By JOANNE FOX
DANBURY – Family, friends and acquaintances came together Oct. 22 for an unusual birthday celebration in this Woodbury County town.
Janelle “Nellie” Claussen was the guest-of-honor celebrating her 56th birthday and the first year of receiving a transplanted heart and liver.
The youngest child of Raymond and Marcella Kluver of Charter Oak was born Oct. 22, 1961, with a heart murmur. It wasn’t common knowledge among folks, not even her husband, Mark.
“I found out after we were married in 1984,” he said, then, with a twinkle in his eye, added, “I would have married her anyway.”
Six months after their marriage, Janelle had open heart surgery at University Hospitals in Iowa City to repair a hole in her heart. Over the next two decades, the Clausens raised their two sons (a granddaughter joined the family about eight weeks ago) and worked. Janelle was employed by Danbury Catholic School and St. Mary Parish; Mark is at New Coop in Mapleton.
Doctor and hospital visits were routine for Janelle until 2006, when her health began to seriously deteriorate. Medication changes did not seem to relieve her distress.
“I was tired a lot. I was out of breath a lot. I was dizzy a lot,” she recalled. “Mark insisted we travel to Rochester for another opinion.”
Janelle spent three days of testing at the Mayo Clinic and was told she might be a strong candidate for a heart transplant, as well as a liver transplant, due to the damage the heart drugs inflicted on her liver.
“At the time I was 50 and they were confident I could be helped,” she said. “They were honest in saying if I was 70, it wouldn’t be the same situation.”
Over the next five years, Janelle and Mark made regular visits to the Mayo Clinic to monitor her continuing failing health. In January of 2012, Janelle became “listed” for a heart and liver transplant.
“That was bittersweet,” she admitted. “I knew for me to get those organs, someone else would have to lose their life.”
Janelle’s health was still precarious and the last six months prior to the transplant, she gained 49 pounds of fluid.
“I got the call at 7:18 p.m., Father’s Day of last year,” she said. “They said they had a heart and liver for me and I was so astonished, I asked them three times, ‘What did you say?’, before I finally handed the phone to Mark.”
“They told me the same thing, but I was writing down what we were supposed to do next,” Mark clarified.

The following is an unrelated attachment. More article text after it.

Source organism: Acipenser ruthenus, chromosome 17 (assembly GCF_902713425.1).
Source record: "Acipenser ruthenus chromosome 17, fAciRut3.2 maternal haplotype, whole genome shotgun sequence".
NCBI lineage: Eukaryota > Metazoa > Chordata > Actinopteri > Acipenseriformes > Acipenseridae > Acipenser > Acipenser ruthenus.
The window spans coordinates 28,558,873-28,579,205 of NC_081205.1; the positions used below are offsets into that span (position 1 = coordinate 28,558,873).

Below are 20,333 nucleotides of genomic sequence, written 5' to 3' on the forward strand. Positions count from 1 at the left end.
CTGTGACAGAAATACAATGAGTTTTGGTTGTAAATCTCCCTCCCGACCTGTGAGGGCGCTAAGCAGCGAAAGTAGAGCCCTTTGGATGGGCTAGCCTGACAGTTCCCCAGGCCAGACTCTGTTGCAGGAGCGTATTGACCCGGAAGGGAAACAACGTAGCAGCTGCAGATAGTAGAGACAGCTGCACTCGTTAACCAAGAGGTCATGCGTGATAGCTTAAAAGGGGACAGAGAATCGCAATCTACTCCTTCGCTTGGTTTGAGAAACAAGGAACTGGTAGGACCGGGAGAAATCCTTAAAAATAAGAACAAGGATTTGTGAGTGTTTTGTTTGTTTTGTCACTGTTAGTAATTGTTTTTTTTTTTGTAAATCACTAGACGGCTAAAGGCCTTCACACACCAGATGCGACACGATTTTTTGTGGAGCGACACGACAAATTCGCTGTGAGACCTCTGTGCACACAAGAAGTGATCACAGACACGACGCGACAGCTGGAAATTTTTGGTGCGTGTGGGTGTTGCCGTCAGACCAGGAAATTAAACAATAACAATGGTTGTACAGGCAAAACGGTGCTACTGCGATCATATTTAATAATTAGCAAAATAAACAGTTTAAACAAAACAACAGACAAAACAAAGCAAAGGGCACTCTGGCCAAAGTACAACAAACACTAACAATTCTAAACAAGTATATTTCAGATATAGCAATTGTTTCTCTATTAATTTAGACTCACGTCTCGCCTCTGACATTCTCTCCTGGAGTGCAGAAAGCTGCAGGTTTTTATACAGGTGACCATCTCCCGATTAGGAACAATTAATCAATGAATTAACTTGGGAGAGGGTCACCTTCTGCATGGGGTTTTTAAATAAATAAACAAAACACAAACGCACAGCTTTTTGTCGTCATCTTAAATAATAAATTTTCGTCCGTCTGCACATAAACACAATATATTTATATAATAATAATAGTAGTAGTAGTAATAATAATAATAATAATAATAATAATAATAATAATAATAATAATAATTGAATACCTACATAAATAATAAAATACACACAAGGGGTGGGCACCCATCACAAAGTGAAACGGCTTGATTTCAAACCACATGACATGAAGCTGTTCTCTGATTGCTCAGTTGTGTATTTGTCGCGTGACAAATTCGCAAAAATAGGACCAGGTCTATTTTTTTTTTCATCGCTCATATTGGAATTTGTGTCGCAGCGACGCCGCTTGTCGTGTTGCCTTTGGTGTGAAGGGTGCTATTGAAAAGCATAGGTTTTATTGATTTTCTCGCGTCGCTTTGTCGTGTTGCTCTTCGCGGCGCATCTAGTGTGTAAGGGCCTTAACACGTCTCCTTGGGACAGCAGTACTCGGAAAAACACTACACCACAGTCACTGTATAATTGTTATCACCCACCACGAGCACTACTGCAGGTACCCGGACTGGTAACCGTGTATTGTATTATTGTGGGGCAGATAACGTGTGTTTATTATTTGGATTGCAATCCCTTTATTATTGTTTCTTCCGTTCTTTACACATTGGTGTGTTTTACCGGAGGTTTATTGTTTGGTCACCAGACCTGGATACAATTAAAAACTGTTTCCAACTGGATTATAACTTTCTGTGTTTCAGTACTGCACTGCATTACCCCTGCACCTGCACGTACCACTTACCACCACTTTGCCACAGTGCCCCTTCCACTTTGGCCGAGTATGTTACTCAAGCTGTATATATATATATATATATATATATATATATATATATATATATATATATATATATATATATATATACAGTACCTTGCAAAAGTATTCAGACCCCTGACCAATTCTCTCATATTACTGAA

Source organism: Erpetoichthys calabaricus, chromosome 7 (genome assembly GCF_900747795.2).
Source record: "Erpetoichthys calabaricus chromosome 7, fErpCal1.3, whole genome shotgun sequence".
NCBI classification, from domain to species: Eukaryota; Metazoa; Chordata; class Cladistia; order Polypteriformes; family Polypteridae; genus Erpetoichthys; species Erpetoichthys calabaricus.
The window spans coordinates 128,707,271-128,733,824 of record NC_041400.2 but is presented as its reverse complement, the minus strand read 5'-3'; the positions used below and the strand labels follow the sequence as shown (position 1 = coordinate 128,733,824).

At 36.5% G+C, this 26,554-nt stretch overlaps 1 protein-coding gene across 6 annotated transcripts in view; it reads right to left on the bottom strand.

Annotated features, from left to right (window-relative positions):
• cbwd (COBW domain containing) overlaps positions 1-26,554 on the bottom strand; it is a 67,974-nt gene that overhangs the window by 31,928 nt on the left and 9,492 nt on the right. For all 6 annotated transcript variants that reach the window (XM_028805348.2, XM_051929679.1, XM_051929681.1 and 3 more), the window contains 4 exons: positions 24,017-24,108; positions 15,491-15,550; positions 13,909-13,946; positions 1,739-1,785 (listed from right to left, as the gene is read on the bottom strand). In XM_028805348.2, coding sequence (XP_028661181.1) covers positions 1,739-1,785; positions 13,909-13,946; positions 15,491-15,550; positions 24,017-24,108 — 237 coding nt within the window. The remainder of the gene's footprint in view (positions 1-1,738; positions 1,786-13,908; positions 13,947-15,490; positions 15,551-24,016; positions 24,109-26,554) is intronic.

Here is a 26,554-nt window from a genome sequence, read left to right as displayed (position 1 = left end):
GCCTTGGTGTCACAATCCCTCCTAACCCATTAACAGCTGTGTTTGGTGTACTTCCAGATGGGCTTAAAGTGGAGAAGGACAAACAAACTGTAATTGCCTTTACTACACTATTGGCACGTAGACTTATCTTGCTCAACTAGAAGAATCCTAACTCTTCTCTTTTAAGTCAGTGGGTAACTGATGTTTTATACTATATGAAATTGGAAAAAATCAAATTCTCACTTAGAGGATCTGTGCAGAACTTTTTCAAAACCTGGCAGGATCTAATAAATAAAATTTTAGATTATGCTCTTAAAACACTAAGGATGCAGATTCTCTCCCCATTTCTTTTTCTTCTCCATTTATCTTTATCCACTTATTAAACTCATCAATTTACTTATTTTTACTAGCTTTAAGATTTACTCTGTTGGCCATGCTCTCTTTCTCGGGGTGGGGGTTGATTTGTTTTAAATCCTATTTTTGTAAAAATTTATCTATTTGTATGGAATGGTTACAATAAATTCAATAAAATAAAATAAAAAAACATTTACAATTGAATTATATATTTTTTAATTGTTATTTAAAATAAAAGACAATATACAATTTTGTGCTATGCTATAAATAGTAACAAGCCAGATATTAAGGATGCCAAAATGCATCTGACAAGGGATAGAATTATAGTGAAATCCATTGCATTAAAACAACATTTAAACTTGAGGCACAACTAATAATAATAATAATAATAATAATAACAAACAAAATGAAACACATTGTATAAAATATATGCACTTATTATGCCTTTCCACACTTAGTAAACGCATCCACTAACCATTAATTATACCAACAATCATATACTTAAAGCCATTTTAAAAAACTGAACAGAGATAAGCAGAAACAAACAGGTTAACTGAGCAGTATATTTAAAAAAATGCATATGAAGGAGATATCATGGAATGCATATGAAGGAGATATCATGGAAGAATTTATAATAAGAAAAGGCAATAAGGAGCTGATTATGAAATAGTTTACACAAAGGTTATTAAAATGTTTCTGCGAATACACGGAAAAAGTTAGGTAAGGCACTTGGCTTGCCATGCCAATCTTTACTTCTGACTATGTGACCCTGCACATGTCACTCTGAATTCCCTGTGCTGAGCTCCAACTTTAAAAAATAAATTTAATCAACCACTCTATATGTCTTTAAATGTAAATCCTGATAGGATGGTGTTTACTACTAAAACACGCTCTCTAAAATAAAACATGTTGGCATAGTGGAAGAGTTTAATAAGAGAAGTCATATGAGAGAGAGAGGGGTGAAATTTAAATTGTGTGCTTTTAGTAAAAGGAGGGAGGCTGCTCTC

Janelle shared the most-asked question from others was, “What do you know about the donor?”
“We know both organs came from a man, who with his organ donations, saved 52 lives, but we don’t know his age or name or anything else,” she said. “We will write a letter, asking for more information and explaining how things are going with me.”
After 11 days in intensive care and eight days in a hospital room, Janelle was sent to the Gift of Life Transplant House in Rochester, where she remained until Sept. 15, before returning home to Danbury.
Janelle felt in the five years between 2006-2011, her faith changed.
“I feel closer to God and I think God,” she said, pointing to heaven and pausing, “God has provided me with that closeness.”
The event on Oct. 22 packed the Danbury Catholic School gym and featured a dinner, bake sale, live auction and music by JK Country Band, in which Janelle’s brother John Kluver plays the drums.
“We thought something needed to be done for our baby sister,” said John, who is number four in the Kluver birth order. “People just surfaced and offered to help with every aspect of it and I was happy to provide some music.”
Janelle, sporting a blue mask decorated with colorful stars, greeted everyone who came in the door. With a practically giddy demeanor, she thanked them for their time, talent and/or treasure through the years of health challenges.
“We have medical insurance,” Mark noted. “But insurance doesn’t cover the gas, the car maintenance, the meals, the lodging and so many other expenses associated with Nellie’s health care. That’s why we are so grateful to God and everyone else who has supported us.”
The joy of the couple’s much-improved lives was evident in their ecstatic faces.
“I feel so much better!” Janelle gushed.
“She has so much more strength,” Mark noted.
Those delighted feelings manifest itself in different ways for the Clausens.
“My goal now is to do more for more people,” Janelle said.
“I look at Nellie and I think of how much she has missed over the years with her poor health,” Mark said. “Now, I get to ask her, ‘Where are you going now?’ and that’s so wonderful.”
In reflection, Janelle added, “I would tell others to hang in there when they feel at their lowest. Don’t give up. I like to say, ‘You may see me fail, but I’m not going to give up.’”
“God has been good to us,” Mark said.